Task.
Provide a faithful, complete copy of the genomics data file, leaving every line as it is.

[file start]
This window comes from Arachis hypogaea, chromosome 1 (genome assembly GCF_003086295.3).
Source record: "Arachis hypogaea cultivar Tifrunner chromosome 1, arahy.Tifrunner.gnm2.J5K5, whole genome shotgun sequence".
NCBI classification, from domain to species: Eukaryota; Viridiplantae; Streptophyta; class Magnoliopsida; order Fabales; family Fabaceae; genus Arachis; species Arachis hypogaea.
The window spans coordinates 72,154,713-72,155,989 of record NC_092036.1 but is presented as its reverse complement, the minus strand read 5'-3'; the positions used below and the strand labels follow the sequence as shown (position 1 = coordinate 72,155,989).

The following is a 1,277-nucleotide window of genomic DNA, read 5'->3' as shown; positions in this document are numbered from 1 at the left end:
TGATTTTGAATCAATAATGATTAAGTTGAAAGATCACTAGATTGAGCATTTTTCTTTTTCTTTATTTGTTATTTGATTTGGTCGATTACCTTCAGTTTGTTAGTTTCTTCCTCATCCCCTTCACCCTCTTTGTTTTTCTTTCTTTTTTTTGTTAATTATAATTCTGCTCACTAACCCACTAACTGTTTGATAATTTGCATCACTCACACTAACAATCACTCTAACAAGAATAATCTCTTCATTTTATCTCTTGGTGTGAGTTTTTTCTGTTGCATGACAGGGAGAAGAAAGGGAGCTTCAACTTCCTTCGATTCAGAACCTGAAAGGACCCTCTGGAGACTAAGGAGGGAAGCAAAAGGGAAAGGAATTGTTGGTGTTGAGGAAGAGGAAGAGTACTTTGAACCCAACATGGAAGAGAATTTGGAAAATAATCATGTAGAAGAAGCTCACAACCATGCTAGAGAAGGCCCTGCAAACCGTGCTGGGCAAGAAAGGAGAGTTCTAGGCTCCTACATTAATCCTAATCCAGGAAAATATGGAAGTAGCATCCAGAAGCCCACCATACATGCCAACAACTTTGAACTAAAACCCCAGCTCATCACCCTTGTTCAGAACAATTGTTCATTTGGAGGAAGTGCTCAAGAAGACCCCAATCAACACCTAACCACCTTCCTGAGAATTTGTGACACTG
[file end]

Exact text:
This window comes from Arachis hypogaea, chromosome 1 (genome assembly GCF_003086295.3).
Source record: "Arachis hypogaea cultivar Tifrunner chromosome 1, arahy.Tifrunner.gnm2.J5K5, whole genome shotgun sequence".
NCBI classification, from domain to species: Eukaryota; Viridiplantae; Streptophyta; class Magnoliopsida; order Fabales; family Fabaceae; genus Arachis; species Arachis hypogaea.
The window spans coordinates 72,154,713-72,155,989 of record NC_092036.1 but is presented as its reverse complement, the minus strand read 5'-3'; the positions used below and the strand labels follow the sequence as shown (position 1 = coordinate 72,155,989).

The following is a 1,277-nucleotide window of genomic DNA, read 5'->3' as shown; positions in this document are numbered from 1 at the left end:
TGATTTTGAATCAATAATGATTAAGTTGAAAGATCACTAGATTGAGCATTTTTCTTTTTCTTTATTTGTTATTTGATTTGGTCGATTACCTTCAGTTTGTTAGTTTCTTCCTCATCCCCTTCACCCTCTTTGTTTTTCTTTCTTTTTTTTGTTAATTATAATTCTGCTCACTAACCCACTAACTGTTTGATAATTTGCATCACTCACACTAACAATCACTCTAACAAGAATAATCTCTTCATTTTATCTCTTGGTGTGAGTTTTTTCTGTTGCATGACAGGGAGAAGAAAGGGAGCTTCAACTTCCTTCGATTCAGAACCTGAAAGGACCCTCTGGAGACTAAGGAGGGAAGCAAAAGGGAAAGGAATTGTTGGTGTTGAGGAAGAGGAAGAGTACTTTGAACCCAACATGGAAGAGAATTTGGAAAATAATCATGTAGAAGAAGCTCACAACCATGCTAGAGAAGGCCCTGCAAACCGTGCTGGGCAAGAAAGGAGAGTTCTAGGCTCCTACATTAATCCTAATCCAGGAAAATATGGAAGTAGCATCCAGAAGCCCACCATACATGCCAACAACTTTGAACTAAAACCCCAGCTCATCACCCTTGTTCAGAACAATTGTTCATTTGGAGGAAGTGCTCAAGAAGACCCCAATCAACACCTAACCACCTTCCTGAGAATTTGTGACACTG